Cilt / Volume 4 | Say› / Issue 3 | Aral›k / December 2014
Özkul Y et al.
patients versus 80% to 95% of patients who had not been
previously treated.[1,3,8] In the present study, radiotherapy
had been performed before laryngectomy in 16 of 45
patients with PCF. Of these 16 patients, who developed
PCF and have had previous radiotherapy, spontaneous closure with local wound care was achieved in four cases, while
PMMF was used in the remaining 12 cases.
The main vascular pedicle of the pectoralis major musculocutaneous flap is composed of the pectoral branches of
thoracoacromial vessels. Ariyan had described that the
intramuscular course of these branches is along a line from
the tip of the shoulder to the xiphoid process.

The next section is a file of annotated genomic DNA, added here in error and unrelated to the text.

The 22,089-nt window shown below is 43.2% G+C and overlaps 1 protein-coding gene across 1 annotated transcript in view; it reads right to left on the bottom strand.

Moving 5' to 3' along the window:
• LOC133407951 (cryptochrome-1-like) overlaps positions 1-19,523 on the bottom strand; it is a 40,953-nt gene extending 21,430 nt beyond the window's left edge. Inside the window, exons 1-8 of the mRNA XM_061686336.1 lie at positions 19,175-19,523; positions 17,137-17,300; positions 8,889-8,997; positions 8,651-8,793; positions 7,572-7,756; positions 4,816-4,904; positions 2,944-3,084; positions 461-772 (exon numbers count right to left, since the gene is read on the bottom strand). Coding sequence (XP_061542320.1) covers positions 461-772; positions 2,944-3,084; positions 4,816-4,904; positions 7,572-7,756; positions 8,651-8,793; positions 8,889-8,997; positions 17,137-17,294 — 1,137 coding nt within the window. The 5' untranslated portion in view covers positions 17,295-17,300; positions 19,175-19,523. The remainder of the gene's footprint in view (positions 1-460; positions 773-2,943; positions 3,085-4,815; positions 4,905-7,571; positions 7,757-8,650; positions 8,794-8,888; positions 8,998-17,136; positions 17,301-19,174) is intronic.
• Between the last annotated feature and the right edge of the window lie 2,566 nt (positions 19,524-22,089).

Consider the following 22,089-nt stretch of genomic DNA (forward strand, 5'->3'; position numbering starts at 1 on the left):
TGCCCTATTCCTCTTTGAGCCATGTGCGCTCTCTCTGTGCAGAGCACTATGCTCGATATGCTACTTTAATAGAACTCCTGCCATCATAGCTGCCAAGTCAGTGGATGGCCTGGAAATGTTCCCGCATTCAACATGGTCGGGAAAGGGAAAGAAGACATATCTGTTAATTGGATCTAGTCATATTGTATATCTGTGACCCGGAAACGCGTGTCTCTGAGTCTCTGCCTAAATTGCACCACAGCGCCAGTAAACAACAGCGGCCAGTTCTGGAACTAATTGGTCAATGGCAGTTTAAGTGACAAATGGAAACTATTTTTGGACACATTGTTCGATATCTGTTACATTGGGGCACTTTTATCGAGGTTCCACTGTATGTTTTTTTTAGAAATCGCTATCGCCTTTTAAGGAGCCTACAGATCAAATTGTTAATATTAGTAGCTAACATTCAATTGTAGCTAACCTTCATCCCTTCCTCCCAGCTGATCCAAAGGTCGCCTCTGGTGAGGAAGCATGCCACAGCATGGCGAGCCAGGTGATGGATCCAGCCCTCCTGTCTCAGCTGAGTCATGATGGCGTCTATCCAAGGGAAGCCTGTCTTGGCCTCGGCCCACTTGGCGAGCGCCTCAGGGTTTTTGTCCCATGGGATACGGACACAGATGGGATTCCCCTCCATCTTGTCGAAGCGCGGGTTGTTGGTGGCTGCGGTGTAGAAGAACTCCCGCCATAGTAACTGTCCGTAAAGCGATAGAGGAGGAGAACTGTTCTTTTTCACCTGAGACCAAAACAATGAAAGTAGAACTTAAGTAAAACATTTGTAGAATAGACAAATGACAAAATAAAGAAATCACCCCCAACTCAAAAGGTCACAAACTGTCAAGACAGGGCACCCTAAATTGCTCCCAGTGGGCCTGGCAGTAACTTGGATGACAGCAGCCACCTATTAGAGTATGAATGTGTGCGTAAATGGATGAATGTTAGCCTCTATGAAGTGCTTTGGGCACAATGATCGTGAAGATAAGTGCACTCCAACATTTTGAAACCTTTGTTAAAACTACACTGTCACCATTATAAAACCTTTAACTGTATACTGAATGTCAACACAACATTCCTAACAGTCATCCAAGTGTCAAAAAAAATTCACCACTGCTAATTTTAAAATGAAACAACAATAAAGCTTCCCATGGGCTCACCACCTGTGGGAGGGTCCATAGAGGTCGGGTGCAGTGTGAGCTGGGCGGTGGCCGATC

Traditionally, the skin island has been designed on the
basis of the estimated location of this pedicle.
The role of the PPMF has continued to evolve as free
flap surgery has become established throughout the world.
In 2010, Liu et al. reported on 202 PMMFs performed during the period of 1998–2008 in Hong Kong. The PPMF
was increasingly used for salvage surgery of the oral cavity,
although it was still being used more frequently for immediate reconstruction rather than salvage surgery (70% compared with 29%). In a recent series by You et al. from Korea,
over a similar time period to the current study, 120 PMMFs
were used for comparable indications within a practice that
also utilizes free flap transfer. A recent smaller series of 55
PMMFs from the USA by Schneider et al. described similar
findings, but the differences were that a second free flap was
used more frequently after initial free flap failure and the